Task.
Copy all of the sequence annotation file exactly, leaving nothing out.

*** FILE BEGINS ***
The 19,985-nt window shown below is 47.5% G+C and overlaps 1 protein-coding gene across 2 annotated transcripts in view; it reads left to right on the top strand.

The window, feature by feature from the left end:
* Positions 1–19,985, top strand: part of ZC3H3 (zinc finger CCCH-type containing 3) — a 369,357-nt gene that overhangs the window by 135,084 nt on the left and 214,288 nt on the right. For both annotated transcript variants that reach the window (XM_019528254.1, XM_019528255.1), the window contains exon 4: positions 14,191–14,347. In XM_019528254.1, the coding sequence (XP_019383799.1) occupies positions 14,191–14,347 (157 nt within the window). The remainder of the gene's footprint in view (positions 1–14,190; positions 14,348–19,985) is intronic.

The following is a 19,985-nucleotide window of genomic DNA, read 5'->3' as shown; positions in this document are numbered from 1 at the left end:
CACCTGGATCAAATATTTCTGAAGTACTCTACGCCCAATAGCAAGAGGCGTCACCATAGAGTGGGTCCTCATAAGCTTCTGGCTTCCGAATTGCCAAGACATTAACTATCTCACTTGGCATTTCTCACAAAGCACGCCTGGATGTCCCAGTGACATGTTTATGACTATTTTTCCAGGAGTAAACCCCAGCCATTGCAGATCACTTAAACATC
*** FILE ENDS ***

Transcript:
The 19,985-nt window shown below is 47.5% G+C and overlaps 1 protein-coding gene across 2 annotated transcripts in view; it reads left to right on the top strand.

The window, feature by feature from the left end:
* Positions 1–19,985, top strand: part of ZC3H3 (zinc finger CCCH-type containing 3) — a 369,357-nt gene that overhangs the window by 135,084 nt on the left and 214,288 nt on the right. For both annotated transcript variants that reach the window (XM_019528254.1, XM_019528255.1), the window contains exon 4: positions 14,191–14,347. In XM_019528254.1, the coding sequence (XP_019383799.1) occupies positions 14,191–14,347 (157 nt within the window). The remainder of the gene's footprint in view (positions 1–14,190; positions 14,348–19,985) is intronic.

The following is a 19,985-nucleotide window of genomic DNA, read 5'->3' as shown; positions in this document are numbered from 1 at the left end:
CACCTGGATCAAATATTTCTGAAGTACTCTACGCCCAATAGCAAGAGGCGTCACCATAGAGTGGGTCCTCATAAGCTTCTGGCTTCCGAATTGCCAAGACATTAACTATCTCACTTGGCATTTCTCACAAAGCACGCCTGGATGTCCCAGTGACATGTTTATGACTATTTTTCCAGGAGTAAACCCCAGCCATTGCAGATCACTTAAACATC